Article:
JW Wall responds to David Plotz's book:

Those Biblical figures called heroes, and pillars, and faithful, and righteous: they doubted. They struggled. Faith did not preclude that; those titles that they earned could they have earned them without doubting? Would Abraham have been Abraham had he not negotiated for Sodom and Gomorrah? Moses, lost in the desert, doubted and struck the rock in his own name when bringing forth water.

There is an argument to be made that the struggle with doubt is among the most important aspects of faith... We oughtn’t confuse faith with mere belief the one is a component, an aspect of the other, though integral to it.

John Schwenkler adds his own two cents:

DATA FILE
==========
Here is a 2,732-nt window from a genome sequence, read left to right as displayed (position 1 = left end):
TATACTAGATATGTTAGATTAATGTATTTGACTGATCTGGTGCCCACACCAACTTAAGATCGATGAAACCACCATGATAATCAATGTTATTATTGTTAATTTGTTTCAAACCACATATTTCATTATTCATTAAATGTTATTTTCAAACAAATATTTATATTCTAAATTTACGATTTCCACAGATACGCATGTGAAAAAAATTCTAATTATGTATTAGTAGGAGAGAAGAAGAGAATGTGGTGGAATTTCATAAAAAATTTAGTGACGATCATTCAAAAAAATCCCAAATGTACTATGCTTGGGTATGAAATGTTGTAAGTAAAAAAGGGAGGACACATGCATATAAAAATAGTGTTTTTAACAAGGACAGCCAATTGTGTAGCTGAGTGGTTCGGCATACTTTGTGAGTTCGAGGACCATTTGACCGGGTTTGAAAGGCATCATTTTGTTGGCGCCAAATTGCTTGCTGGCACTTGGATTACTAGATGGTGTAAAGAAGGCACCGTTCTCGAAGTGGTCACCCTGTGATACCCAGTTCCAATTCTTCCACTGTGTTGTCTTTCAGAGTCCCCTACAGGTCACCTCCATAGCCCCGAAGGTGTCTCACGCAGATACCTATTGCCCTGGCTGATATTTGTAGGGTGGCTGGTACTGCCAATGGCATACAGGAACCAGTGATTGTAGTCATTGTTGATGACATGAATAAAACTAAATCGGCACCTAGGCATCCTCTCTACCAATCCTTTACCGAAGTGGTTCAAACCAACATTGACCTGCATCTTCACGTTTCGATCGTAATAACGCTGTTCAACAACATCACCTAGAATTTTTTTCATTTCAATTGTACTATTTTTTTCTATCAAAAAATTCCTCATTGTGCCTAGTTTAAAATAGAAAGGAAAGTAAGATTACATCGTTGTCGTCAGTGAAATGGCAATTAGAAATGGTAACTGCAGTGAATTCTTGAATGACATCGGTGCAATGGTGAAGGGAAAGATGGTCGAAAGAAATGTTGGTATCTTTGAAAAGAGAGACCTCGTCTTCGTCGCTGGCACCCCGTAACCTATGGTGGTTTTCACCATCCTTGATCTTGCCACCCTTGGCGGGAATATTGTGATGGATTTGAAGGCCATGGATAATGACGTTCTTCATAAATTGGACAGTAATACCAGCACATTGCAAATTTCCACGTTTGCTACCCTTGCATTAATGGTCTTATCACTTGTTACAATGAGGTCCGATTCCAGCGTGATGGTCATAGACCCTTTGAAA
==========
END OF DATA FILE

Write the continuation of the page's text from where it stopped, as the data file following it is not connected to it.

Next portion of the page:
One reason why this sort of recognition is so important is that without it, the state of doubt can seem to be such a lonely – and, hence, sinful and shameful and unutterable – state to be in; with this recognition in place, however, doubt can be the sort of thing that we can bear and live through and – to use JL’s helpful phrase – struggle with together. To be clear: the point here is not that doubt is something to be celebrated or even simply taken for granted; the struggle is necessary, lest a doubting faith should give way to an outright unbelief. But the recognition that Moses and Abraham – and, for that matter, Mother Teresa and Pope Benedict and so on – are sharers in this struggle can, while perhaps not making the burden any lighter in itself, still make it that much easier to open oneself to the support of those others who, though faithful, are themselves quietly familiar with what the struggle with doubt entails.

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